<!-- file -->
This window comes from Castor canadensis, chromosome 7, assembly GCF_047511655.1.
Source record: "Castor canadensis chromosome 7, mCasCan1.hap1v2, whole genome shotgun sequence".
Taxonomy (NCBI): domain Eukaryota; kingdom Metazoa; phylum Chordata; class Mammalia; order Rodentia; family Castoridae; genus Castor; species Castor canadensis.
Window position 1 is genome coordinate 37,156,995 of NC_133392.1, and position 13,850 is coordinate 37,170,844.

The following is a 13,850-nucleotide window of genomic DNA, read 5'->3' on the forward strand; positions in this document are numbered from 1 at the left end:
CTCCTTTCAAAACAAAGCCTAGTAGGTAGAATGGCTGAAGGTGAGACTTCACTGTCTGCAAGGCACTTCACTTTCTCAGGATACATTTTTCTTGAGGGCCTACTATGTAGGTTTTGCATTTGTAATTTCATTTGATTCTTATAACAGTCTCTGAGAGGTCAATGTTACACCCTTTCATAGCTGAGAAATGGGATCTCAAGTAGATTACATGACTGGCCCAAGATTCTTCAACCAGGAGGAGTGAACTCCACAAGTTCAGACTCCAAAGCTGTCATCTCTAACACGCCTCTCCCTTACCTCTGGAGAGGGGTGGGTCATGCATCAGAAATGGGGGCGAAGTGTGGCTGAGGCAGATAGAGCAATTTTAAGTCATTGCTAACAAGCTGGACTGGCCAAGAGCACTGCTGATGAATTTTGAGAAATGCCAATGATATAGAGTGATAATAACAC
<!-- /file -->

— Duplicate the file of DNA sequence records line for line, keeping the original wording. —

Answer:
This window comes from Castor canadensis, chromosome 7, assembly GCF_047511655.1.
Source record: "Castor canadensis chromosome 7, mCasCan1.hap1v2, whole genome shotgun sequence".
Taxonomy (NCBI): domain Eukaryota; kingdom Metazoa; phylum Chordata; class Mammalia; order Rodentia; family Castoridae; genus Castor; species Castor canadensis.
Window position 1 is genome coordinate 37,156,995 of NC_133392.1, and position 13,850 is coordinate 37,170,844.

The following is a 13,850-nucleotide window of genomic DNA, read 5'->3' on the forward strand; positions in this document are numbered from 1 at the left end:
CTCCTTTCAAAACAAAGCCTAGTAGGTAGAATGGCTGAAGGTGAGACTTCACTGTCTGCAAGGCACTTCACTTTCTCAGGATACATTTTTCTTGAGGGCCTACTATGTAGGTTTTGCATTTGTAATTTCATTTGATTCTTATAACAGTCTCTGAGAGGTCAATGTTACACCCTTTCATAGCTGAGAAATGGGATCTCAAGTAGATTACATGACTGGCCCAAGATTCTTCAACCAGGAGGAGTGAACTCCACAAGTTCAGACTCCAAAGCTGTCATCTCTAACACGCCTCTCCCTTACCTCTGGAGAGGGGTGGGTCATGCATCAGAAATGGGGGCGAAGTGTGGCTGAGGCAGATAGAGCAATTTTAAGTCATTGCTAACAAGCTGGACTGGCCAAGAGCACTGCTGATGAATTTTGAGAAATGCCAATGATATAGAGTGATAATAACAC